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This whooping 8% FTSE 100 dividend yield is sizzling

A person holding onto a fan of twenty pound notes

Looking at data from the website dividenddata on 19 December, I counted 12 FTSE 100 dividend yields that are in excess of 6%. Miners, as well as tobacco, make up a decent proportion of this, neither of which I want in my portfolio in any meaningful way.

Among the highest yielding FTSE 100 companies, the one I most like the look of is Persimmon (LSE: PSN). I’m laying my cards out on the table here, so I’ll tell you that I’ve rebought Persimmon for my Stocks & Shares ISA. I like the company.

A top FTSE 100 dividend yield

While the Persimmon’s record is far from unblemished (there has been, for example, the well publicised corporate pay and build quality issues), it has tended to make a good investment. The share price was 1,765p five years ago. At the time of writing, the share price was 2,746p. That’s an increase of 56%.

Besides this growth, there’s the dividend yield, which stands at around 8.6% at the time of writing. That’s way above the average for the FTSE 100 and makes it one of the highest yielding shares on the UK market.

Reasons to add Persimmon

From my perspective, there are three key reasons to invest in Persimmon, besides the historic share price growth and current whopping dividend yield.

Persimmon is known for sector-leading margins. This will help insulate the company against inflation better than competitors with lower margins.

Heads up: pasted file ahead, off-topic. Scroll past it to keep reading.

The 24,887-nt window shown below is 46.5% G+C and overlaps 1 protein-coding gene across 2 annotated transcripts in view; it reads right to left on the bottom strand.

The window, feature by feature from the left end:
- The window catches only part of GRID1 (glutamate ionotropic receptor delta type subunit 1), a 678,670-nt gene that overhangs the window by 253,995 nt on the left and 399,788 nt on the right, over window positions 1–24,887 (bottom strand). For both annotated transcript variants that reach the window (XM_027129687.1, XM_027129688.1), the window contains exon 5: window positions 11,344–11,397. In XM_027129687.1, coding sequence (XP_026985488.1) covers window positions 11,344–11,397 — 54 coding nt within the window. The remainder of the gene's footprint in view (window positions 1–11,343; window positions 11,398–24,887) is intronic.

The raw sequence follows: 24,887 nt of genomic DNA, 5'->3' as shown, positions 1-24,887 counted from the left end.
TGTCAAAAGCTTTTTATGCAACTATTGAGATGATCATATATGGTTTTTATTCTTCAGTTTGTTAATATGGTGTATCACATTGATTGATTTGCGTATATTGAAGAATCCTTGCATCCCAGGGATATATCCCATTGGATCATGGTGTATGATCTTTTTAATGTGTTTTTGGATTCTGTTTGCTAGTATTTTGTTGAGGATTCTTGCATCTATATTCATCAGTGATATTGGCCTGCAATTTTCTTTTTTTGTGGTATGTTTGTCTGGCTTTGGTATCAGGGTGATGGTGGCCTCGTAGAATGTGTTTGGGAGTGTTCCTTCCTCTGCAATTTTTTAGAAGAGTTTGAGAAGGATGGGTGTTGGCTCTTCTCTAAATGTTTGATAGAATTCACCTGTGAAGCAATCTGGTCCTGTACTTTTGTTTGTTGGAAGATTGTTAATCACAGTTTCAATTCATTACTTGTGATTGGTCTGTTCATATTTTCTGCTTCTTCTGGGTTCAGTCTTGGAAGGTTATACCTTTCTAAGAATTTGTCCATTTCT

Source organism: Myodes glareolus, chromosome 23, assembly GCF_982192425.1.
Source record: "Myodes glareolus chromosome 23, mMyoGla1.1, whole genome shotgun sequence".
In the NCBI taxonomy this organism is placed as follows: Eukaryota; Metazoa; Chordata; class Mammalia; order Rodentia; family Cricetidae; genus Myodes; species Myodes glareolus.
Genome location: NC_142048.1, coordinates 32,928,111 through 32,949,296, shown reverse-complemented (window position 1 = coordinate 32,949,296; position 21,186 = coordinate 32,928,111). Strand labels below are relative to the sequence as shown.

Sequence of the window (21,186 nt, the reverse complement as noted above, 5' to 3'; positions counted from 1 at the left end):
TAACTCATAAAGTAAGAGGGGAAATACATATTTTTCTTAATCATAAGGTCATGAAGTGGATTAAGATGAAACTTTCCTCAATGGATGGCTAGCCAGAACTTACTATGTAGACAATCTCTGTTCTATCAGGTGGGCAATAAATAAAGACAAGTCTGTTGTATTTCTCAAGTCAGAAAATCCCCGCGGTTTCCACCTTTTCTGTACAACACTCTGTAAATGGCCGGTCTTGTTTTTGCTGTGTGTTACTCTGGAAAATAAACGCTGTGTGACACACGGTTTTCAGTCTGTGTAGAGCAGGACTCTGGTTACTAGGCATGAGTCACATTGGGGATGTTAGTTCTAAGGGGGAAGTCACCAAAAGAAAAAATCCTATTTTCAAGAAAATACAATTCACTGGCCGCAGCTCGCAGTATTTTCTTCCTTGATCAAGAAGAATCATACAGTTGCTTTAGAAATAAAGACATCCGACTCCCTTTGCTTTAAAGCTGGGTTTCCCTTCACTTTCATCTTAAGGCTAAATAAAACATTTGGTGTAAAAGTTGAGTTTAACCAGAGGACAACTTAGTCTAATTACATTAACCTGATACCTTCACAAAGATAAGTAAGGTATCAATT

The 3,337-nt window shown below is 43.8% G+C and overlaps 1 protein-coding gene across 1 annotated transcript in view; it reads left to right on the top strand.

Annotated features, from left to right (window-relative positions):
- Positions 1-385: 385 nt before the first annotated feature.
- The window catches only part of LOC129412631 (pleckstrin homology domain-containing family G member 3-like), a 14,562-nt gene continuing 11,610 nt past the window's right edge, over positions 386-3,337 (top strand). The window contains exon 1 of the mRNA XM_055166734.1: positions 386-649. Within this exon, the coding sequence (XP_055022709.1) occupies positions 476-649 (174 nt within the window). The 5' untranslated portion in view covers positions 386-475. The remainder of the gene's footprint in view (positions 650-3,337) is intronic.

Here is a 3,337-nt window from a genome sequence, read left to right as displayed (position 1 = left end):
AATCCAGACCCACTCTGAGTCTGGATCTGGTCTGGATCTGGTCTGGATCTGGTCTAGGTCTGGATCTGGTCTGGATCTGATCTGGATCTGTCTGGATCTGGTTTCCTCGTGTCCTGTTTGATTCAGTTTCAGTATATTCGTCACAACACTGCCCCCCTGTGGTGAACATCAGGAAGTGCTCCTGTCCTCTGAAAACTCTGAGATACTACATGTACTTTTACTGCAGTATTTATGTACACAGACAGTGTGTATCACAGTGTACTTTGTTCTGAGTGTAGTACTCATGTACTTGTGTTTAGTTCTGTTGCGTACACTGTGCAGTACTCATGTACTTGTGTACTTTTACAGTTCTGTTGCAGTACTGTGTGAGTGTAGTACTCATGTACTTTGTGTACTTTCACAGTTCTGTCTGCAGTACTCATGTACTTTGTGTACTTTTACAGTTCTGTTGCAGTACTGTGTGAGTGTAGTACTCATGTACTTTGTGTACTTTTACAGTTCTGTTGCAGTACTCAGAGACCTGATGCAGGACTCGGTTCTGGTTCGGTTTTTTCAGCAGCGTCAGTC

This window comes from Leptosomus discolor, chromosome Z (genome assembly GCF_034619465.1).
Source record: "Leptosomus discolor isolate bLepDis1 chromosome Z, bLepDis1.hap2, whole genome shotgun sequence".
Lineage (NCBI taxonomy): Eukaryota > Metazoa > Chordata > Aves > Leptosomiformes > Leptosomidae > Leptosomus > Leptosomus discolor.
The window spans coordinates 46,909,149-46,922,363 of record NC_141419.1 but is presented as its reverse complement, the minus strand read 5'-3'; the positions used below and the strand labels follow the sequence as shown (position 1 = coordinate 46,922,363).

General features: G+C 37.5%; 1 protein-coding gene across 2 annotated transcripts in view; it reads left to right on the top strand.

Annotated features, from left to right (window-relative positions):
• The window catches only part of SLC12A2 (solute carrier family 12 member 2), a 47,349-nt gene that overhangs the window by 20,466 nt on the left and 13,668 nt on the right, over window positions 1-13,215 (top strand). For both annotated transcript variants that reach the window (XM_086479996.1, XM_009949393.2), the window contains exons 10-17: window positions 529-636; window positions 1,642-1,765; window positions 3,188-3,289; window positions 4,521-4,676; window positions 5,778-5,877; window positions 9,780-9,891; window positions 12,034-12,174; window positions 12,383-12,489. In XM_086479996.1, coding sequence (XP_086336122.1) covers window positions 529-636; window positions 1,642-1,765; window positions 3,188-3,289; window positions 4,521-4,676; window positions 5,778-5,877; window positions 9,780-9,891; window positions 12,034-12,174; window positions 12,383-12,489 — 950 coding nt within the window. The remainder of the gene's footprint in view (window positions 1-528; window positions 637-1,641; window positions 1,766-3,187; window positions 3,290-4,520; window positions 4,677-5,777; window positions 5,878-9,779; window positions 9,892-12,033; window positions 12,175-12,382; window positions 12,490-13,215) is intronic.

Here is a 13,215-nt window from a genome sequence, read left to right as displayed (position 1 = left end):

In its November update, Persimmon revealed it had added 16,200 new plots of land to its burgeoning land bank. This means it’ll have plenty of ground on which to build for years to come. It’s also a reflection that management is confident enough to spend money and sees future demand for new housing.

From my point of view, I think the group is run with shareholders in mind. Evidence of this comes from the cash and balance sheet strength of the housebuilding group, which is also testament to the business model. Persimmon had a cash balance of around £895m at 31 October 2021. That’s a huge pot from which to buy more land, build houses, and pay investors a growing dividend.

Could the share price fall?

Housebuilders are potentially risky businesses. The Persimmon share price could fall, especially if investors fret about rising interest rates and the implications that has for mortgage demand. The share price is tied to the UK economy as Persimmon is a UK business, so it’s less geographically diverse than most FTSE 100 businesses.

A top sizzlingly share? 

While there is, of course, the potential for the Persimmon share price to fall, I think the builder’s dividend yield is very impressive and has the capacity to sizzle even higher over the coming years. For me, Persimmon’s yield, growth potential, and prudent management all combine to make it a top investment that I’ll likely keep adding to through 2022.

The post This whooping 8% FTSE 100 dividend yield is sizzling appeared first on The Motley Fool UK.

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Andy Ross owns shares in Persimmon. The Motley Fool UK has no position in any of the shares mentioned. Views expressed on the companies mentioned in this article are those of the writer and therefore may differ from the official recommendations we make in our subscription services such as Share Advisor, Hidden Winners and Pro. Here at The Motley Fool we believe that considering a diverse range of insights makes us better investors.